U.S. SECURITIES AND EXCHANGE COMMISSION
Litigation Release No. 23236 / April 9, 2015
Securities and Exchange Commission v. Janus Spectrum LLC et al., Civil Action No. 2:15-cv-00609-DGC
SEC Charges Firms and Individuals for Defrauding Investors in Cellular Licensing Scheme
On April 6, 2015, the Securities and Exchange Commission charged 12 companies and six individuals with defrauding investors in a scheme involving applications to the Federal Communications Commission (FCC) for cellular spectrum licenses.
According to the SEC's complaint filed in federal district court in Arizona, David Alcorn and Kent Maerki orchestrated the offering fraud through Janus Spectrum LLC, a Glendale, Ariz.-based company they founded and managed. Janus Spectrum held itself out as a service provider that prepares cellular spectrum license applications on behalf of third parties. The complaint alleges that although Alcorn and Maerki had third parties offer and sell securities based on the licenses to investors, they were personally involved in presentations to investors and Maerki appeared in misleading videos, including one called "Money from Thin Air."
The SEC alleges that investors in the scheme were promised potentially lucrative returns based on Janus Spectrum obtaining FCC licenses in the Expansion Band and Guard Band portions of the 800 megahertz (MHz) band. Janus Spectrum and the fundraising entities claimed that investors could profit because Sprint and other major wireless carriers needed licenses in this spectrum. In fact, the value of the licenses was small because this spectrum cannot support cellular systems and is generally used for "push-to-talk" services for local law enforcement or businesses like pizza delivery companies that require less bandwidth.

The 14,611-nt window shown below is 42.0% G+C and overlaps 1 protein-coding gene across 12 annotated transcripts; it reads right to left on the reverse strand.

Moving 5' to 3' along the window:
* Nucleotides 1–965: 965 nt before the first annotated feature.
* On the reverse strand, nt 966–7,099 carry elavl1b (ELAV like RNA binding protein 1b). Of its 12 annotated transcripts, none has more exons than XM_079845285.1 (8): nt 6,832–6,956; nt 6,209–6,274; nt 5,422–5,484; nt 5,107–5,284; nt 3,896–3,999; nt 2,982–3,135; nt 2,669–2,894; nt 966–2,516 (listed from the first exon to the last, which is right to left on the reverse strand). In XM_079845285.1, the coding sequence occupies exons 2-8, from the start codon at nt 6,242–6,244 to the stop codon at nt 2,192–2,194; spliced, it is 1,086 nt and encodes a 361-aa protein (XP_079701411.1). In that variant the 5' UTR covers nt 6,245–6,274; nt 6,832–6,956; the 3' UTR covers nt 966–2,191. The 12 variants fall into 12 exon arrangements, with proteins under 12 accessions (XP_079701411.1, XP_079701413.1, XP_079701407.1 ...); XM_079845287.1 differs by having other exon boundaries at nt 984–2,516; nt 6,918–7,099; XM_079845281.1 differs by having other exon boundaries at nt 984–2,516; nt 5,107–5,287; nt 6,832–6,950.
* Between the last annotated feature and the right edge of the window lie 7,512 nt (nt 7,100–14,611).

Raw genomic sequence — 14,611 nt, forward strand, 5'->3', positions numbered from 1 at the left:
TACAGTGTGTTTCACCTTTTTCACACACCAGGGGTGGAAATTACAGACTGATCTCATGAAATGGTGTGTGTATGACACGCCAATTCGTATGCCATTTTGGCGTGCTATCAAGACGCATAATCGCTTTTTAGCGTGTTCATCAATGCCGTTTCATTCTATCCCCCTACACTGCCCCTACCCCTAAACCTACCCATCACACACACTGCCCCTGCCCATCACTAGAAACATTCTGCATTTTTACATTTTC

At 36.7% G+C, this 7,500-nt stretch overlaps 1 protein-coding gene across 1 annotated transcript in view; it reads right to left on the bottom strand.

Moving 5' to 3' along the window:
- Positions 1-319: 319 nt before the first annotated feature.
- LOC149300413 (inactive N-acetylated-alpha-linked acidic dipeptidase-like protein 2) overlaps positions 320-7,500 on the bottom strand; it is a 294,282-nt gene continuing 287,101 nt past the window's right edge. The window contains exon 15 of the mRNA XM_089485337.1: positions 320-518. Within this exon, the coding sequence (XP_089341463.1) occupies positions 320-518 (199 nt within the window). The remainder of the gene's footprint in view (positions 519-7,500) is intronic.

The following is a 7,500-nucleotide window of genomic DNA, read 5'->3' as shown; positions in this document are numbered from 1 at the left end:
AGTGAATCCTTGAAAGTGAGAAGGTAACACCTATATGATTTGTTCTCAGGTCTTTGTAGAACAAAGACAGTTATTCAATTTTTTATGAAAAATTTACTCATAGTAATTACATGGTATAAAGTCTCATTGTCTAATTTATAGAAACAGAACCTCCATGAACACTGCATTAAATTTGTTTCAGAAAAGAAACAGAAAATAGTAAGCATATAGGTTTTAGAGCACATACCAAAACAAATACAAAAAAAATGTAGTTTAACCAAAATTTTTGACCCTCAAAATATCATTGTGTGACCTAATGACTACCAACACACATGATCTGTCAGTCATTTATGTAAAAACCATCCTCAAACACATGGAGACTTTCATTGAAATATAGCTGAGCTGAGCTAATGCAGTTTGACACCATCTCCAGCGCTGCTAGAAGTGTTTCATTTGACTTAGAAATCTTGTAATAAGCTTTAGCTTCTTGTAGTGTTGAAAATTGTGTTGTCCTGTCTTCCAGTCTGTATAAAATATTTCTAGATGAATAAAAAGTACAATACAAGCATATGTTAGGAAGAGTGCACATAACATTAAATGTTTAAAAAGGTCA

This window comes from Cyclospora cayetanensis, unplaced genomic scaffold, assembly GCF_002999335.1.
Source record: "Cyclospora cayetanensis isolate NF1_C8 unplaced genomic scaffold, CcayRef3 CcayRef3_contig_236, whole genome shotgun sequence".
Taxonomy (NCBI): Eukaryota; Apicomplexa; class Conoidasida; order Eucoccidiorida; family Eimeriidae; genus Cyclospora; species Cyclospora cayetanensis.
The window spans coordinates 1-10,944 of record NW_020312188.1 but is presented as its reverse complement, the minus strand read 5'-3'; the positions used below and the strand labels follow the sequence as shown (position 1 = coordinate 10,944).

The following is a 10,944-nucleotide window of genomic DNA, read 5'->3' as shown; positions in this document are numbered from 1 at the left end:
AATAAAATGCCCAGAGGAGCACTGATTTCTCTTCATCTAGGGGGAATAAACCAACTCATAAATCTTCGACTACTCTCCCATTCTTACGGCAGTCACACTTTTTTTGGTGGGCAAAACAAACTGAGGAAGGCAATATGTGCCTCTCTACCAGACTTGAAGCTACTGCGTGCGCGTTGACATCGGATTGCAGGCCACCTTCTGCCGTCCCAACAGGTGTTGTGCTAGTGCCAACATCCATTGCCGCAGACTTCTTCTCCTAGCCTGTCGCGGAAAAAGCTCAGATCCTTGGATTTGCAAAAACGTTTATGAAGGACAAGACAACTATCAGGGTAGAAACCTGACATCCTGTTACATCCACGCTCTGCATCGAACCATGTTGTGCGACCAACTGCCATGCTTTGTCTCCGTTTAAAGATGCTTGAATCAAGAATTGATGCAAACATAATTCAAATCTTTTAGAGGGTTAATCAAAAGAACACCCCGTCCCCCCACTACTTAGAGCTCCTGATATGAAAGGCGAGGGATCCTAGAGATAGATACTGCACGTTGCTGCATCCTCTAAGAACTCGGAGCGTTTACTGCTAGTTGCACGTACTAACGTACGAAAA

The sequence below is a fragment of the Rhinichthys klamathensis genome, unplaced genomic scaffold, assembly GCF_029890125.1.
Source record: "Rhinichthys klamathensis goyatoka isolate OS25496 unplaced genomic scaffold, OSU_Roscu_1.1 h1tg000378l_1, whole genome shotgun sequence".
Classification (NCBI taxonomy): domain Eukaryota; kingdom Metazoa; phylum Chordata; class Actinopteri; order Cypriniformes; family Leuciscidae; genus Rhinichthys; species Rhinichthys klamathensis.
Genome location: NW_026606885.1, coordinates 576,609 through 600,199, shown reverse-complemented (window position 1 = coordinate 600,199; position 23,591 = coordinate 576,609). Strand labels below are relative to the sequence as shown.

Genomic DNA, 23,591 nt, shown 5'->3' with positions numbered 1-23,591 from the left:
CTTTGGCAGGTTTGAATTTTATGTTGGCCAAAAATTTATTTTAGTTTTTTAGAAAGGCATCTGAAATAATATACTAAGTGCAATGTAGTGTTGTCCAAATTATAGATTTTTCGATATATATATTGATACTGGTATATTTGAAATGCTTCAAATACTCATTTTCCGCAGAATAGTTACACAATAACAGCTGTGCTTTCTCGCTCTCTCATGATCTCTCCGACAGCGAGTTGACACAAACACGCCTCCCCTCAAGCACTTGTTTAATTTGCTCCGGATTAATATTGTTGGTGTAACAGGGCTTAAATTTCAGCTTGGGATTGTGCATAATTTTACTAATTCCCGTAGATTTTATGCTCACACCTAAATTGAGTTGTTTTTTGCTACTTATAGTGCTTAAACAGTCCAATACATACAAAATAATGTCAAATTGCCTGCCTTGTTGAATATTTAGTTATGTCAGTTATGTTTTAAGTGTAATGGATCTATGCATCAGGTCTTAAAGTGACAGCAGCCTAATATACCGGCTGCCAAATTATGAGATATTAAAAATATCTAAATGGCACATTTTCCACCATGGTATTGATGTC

The SEC's complaint alleges that the scheme raised more than $12.4 million from investors from May 2012 to October 2014. The fundraising entities funneled a significant percentage of the investors' funds to Janus Spectrum, which used only a small portion to prepare applications for FCC licenses. The complaint alleges that instead, all of the individuals in the scheme kept a significant portion of investor funds for personal use.
Four individuals and 11 companies were named as fundraising entities:
The SEC's complaint alleges that all of the defendants violated Sections 5(a), 5(c), and 17(a) of the Securities Act of 1933 and Section 10(b) of the Securities Exchange Act of 1934 and Rule 10b-5 thereunder. In addition, the SEC's complaint alleges that Janus Spectrum, Alcorn, Maerki, Bank, Jones, Johnson, and Chadwick violated Section 15(a) of the Exchange Act. The SEC also seeks permanent injunctions, disgorgement plus prejudgment interest, and civil penalties against all defendants.
The SEC's investigation was conducted by Sana Muttalib and Lorraine Pearson and supervised by Victoria A. Levin of the Los Angeles office. The litigation will be handled by Sam Puathasnanon. The SEC appreciates the assistance of the Texas State Securities Board and the Federal Communications Commission.